Judge rejects Kosovan gunman’s appeal against conviction for 2008 murder of Golders Green father
- Credit: Archant
A man facing life in jail for the doorstep execution of a former friend will stay behind bars after his appeal was rejected by the country’s top judge.
The Lord Chief Justice, Lord Thomas, said there was nothing wrong with Lundrim Gjikokaj’s conviction for murdering Cima Sogojeva, 27, outside his Golders Green home in 2008.
Gjikokaj, 32, of Western Elms Avenue, Reading, was handed a life sentence for shooting and stabbing Mr Sogojeva to avoid paying back a massive debt.
During his trial, the jury heard Gjikokaj, a Kosovan national, arrived on the doorstep of his friend’s flat in Caroline Court, Highfield Road, Golders Green, in a fake gesture of goodwill, before pulling the gun.
Since his October 2012 conviction at the Old Bailey, Gjikokaj has continued to claim he is innocent and took his case to the Court of Appeal in January.
Appearing before Lord Thomas, Mr Justice Simon and Mr Justice Mitting, Gjikokaj’s barrister, Paul Mendelle QC, argued that the conviction was “unsafe”.
Gjikokaj had always claimed he was not there when Mr Sogojeva was shot at about 11.12am on October 6, 2008.
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CCTV cameras captured images of what may have been his car leaving the area minutes before, while telephone evidence suggested he had been in Hayes, Hillingdon, 30 minutes later.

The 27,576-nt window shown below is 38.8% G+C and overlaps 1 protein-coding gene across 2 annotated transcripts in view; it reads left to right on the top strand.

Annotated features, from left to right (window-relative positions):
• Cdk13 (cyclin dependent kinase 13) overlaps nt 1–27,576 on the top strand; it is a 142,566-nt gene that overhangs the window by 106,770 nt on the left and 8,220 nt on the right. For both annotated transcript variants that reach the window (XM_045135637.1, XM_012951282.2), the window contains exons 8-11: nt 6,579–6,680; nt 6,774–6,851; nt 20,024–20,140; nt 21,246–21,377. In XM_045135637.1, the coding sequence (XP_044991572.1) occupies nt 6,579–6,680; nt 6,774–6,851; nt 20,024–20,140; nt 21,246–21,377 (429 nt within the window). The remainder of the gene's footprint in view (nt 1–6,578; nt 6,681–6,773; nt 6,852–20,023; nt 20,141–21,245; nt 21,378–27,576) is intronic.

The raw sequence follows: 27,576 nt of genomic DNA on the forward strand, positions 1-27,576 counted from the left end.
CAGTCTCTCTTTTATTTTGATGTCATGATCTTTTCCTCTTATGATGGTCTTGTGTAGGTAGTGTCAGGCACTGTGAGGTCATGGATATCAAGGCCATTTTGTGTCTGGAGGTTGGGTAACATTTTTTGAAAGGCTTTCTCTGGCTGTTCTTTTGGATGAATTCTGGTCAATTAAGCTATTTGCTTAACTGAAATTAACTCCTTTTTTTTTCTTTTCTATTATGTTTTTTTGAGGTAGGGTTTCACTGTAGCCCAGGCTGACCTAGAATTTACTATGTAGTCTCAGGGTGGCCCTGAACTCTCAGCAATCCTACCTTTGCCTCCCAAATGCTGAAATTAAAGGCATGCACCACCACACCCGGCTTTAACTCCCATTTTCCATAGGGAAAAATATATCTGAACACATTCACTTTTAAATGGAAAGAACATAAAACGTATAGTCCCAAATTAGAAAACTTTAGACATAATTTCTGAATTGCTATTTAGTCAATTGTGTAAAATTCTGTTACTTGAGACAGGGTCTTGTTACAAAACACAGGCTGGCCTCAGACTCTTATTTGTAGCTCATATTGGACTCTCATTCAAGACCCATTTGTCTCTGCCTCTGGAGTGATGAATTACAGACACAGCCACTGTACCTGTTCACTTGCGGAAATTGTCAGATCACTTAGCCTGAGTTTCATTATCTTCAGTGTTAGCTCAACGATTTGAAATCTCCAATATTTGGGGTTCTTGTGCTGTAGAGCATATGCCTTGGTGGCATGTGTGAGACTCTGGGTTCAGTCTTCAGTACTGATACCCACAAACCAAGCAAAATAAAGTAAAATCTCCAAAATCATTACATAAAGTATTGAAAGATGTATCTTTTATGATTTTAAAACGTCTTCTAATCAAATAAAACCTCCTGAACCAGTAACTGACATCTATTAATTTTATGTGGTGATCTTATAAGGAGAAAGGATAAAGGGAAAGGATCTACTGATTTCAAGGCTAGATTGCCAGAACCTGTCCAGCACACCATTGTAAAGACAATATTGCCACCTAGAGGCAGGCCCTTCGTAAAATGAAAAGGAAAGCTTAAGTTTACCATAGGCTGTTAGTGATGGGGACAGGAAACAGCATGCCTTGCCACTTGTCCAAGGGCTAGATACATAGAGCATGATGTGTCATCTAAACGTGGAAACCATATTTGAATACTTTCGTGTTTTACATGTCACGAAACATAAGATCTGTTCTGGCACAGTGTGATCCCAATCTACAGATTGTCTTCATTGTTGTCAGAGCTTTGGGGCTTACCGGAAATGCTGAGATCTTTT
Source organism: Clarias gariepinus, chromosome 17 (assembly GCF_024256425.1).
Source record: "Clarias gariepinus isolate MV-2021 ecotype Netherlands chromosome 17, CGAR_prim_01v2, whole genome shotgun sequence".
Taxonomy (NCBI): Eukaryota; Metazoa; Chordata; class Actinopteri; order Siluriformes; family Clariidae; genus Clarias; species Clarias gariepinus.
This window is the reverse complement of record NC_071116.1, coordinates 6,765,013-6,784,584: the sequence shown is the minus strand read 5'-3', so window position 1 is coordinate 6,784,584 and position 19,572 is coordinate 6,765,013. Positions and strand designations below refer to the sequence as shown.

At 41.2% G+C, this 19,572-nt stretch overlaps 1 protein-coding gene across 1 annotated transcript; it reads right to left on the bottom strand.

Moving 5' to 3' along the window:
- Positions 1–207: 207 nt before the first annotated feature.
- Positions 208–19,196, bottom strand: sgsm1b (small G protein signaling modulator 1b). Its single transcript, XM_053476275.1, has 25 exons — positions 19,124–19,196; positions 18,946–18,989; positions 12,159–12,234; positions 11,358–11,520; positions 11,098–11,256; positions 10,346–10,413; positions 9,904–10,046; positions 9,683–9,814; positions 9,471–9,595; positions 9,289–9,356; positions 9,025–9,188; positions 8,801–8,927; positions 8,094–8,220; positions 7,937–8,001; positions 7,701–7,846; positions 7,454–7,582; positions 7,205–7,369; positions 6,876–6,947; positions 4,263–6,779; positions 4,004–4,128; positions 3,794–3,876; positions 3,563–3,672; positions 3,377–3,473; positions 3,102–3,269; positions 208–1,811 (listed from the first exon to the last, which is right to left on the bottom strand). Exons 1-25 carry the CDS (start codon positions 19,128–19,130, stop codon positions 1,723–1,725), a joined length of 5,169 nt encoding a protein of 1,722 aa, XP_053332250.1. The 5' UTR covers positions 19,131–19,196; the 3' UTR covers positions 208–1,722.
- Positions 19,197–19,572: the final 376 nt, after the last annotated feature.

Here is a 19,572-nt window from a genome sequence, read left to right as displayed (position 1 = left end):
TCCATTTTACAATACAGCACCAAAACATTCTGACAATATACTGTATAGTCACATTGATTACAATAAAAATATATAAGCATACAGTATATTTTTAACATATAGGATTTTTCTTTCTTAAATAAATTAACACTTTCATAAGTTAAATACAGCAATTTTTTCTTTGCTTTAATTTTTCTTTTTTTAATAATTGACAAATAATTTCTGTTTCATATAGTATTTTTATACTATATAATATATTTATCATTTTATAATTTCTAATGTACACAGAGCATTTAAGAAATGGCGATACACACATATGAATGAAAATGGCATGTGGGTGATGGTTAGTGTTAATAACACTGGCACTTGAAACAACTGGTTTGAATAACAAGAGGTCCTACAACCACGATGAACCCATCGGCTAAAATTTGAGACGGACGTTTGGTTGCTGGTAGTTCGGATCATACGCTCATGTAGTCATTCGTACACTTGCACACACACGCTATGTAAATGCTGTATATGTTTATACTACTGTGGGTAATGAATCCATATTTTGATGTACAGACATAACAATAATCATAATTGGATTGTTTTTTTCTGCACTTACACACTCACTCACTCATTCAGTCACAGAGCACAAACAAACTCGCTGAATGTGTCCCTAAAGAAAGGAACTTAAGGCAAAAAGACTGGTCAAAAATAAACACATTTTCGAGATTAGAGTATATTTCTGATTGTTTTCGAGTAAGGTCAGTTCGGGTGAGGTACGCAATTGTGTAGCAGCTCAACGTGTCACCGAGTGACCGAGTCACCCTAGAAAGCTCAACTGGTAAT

At the appeal hearing, Mr Mendelle said: “If he was in Hayes making phone calls, it was highly unlikely that he could have been in the flat at 11.12am.
“That would have left him about 21 or 22 minutes for a journey that police timed at 19 minutes with sirens blazing and going through every red light.
“It did not conclusively prove that he wasn’t there, but it was an important part of the alibi and it is something the learned judge should have dealt with.”
He said the jury might have been wrongly led into thinking that the defence had to prove it was Gjikokaj in the car, rather than the prosecution having to show it was not.
The barrister also criticised the way forensic evidence was dealt with at the trial.
Lord Thomas reserved judgment on the appeal after the hearing in January, but returned to court on Tuesday to dismiss Gjikokaj’s appeal.
He said the forensic evidence was rightly included in the trial and rejected the claim that the jury had been misdirected on how to consider their verdict.
“It is plain that the jury understood that it was for the Crown to prove that Gjikokaj was present at the time the deceased was murdered and had not left at the time he contended and before the murder occurred,” said Lord Thomas.
“In our judgment, the whole of the evidence, the case for the Crown and for Lundrim Gjikokaj, was fairly put before the jury.”
Gjikokaj will serve at least 28 years in prison before he can apply to the Parole Board for release on licence.